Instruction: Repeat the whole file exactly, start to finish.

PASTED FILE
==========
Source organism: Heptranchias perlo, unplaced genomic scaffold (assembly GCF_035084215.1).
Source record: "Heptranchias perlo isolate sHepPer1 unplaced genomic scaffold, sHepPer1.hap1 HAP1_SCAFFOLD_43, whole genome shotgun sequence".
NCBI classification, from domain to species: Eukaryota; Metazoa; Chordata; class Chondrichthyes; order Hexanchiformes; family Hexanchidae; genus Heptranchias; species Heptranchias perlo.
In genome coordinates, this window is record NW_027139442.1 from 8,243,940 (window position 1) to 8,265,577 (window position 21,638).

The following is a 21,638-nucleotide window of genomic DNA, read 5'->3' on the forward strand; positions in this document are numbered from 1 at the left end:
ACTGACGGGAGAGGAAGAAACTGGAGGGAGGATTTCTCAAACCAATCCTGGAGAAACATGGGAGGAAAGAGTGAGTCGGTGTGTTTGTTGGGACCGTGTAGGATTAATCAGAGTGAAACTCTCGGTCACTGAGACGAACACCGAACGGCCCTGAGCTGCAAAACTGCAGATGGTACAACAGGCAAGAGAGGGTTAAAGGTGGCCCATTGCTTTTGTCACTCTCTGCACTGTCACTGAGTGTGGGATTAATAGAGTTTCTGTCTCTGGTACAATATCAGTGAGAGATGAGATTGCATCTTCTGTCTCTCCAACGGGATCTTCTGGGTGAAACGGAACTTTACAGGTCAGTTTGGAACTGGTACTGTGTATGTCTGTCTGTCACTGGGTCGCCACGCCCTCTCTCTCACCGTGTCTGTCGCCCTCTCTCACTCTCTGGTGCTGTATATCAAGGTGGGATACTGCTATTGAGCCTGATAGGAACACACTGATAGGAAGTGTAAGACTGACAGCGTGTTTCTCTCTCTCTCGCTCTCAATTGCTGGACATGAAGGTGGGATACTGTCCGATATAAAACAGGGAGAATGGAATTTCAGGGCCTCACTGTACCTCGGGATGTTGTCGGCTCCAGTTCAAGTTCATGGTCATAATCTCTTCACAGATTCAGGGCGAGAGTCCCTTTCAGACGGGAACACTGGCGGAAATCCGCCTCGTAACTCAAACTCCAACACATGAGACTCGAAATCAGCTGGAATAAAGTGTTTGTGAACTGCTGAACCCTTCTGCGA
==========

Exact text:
Source organism: Heptranchias perlo, unplaced genomic scaffold (assembly GCF_035084215.1).
Source record: "Heptranchias perlo isolate sHepPer1 unplaced genomic scaffold, sHepPer1.hap1 HAP1_SCAFFOLD_43, whole genome shotgun sequence".
NCBI classification, from domain to species: Eukaryota; Metazoa; Chordata; class Chondrichthyes; order Hexanchiformes; family Hexanchidae; genus Heptranchias; species Heptranchias perlo.
In genome coordinates, this window is record NW_027139442.1 from 8,243,940 (window position 1) to 8,265,577 (window position 21,638).

The following is a 21,638-nucleotide window of genomic DNA, read 5'->3' on the forward strand; positions in this document are numbered from 1 at the left end:
ACTGACGGGAGAGGAAGAAACTGGAGGGAGGATTTCTCAAACCAATCCTGGAGAAACATGGGAGGAAAGAGTGAGTCGGTGTGTTTGTTGGGACCGTGTAGGATTAATCAGAGTGAAACTCTCGGTCACTGAGACGAACACCGAACGGCCCTGAGCTGCAAAACTGCAGATGGTACAACAGGCAAGAGAGGGTTAAAGGTGGCCCATTGCTTTTGTCACTCTCTGCACTGTCACTGAGTGTGGGATTAATAGAGTTTCTGTCTCTGGTACAATATCAGTGAGAGATGAGATTGCATCTTCTGTCTCTCCAACGGGATCTTCTGGGTGAAACGGAACTTTACAGGTCAGTTTGGAACTGGTACTGTGTATGTCTGTCTGTCACTGGGTCGCCACGCCCTCTCTCTCACCGTGTCTGTCGCCCTCTCTCACTCTCTGGTGCTGTATATCAAGGTGGGATACTGCTATTGAGCCTGATAGGAACACACTGATAGGAAGTGTAAGACTGACAGCGTGTTTCTCTCTCTCTCGCTCTCAATTGCTGGACATGAAGGTGGGATACTGTCCGATATAAAACAGGGAGAATGGAATTTCAGGGCCTCACTGTACCTCGGGATGTTGTCGGCTCCAGTTCAAGTTCATGGTCATAATCTCTTCACAGATTCAGGGCGAGAGTCCCTTTCAGACGGGAACACTGGCGGAAATCCGCCTCGTAACTCAAACTCCAACACATGAGACTCGAAATCAGCTGGAATAAAGTGTTTGTGAACTGCTGAACCCTTCTGCGA